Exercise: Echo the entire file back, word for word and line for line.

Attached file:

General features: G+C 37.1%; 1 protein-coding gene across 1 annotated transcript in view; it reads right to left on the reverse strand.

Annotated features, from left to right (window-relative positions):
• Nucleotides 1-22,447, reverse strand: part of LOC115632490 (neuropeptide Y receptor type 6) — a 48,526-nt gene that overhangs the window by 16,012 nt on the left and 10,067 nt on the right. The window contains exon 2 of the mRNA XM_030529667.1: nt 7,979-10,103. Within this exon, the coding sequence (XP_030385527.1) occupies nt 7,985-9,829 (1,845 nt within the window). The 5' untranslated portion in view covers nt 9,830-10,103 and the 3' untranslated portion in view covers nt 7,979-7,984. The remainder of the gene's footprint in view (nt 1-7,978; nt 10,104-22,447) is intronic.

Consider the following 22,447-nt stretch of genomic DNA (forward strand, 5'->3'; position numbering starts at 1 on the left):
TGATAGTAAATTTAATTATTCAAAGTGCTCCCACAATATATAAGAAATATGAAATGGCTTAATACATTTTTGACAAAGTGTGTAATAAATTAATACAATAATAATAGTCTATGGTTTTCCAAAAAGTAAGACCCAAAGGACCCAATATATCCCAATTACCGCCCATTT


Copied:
General features: G+C 37.1%; 1 protein-coding gene across 1 annotated transcript in view; it reads right to left on the reverse strand.

Annotated features, from left to right (window-relative positions):
• Nucleotides 1-22,447, reverse strand: part of LOC115632490 (neuropeptide Y receptor type 6) — a 48,526-nt gene that overhangs the window by 16,012 nt on the left and 10,067 nt on the right. The window contains exon 2 of the mRNA XM_030529667.1: nt 7,979-10,103. Within this exon, the coding sequence (XP_030385527.1) occupies nt 7,985-9,829 (1,845 nt within the window). The 5' untranslated portion in view covers nt 9,830-10,103 and the 3' untranslated portion in view covers nt 7,979-7,984. The remainder of the gene's footprint in view (nt 1-7,978; nt 10,104-22,447) is intronic.

Consider the following 22,447-nt stretch of genomic DNA (forward strand, 5'->3'; position numbering starts at 1 on the left):
TGATAGTAAATTTAATTATTCAAAGTGCTCCCACAATATATAAGAAATATGAAATGGCTTAATACATTTTTGACAAAGTGTGTAATAAATTAATACAATAATAATAGTCTATGGTTTTCCAAAAAGTAAGACCCAAAGGACCCAATATATCCCAATTACCGCCCATTT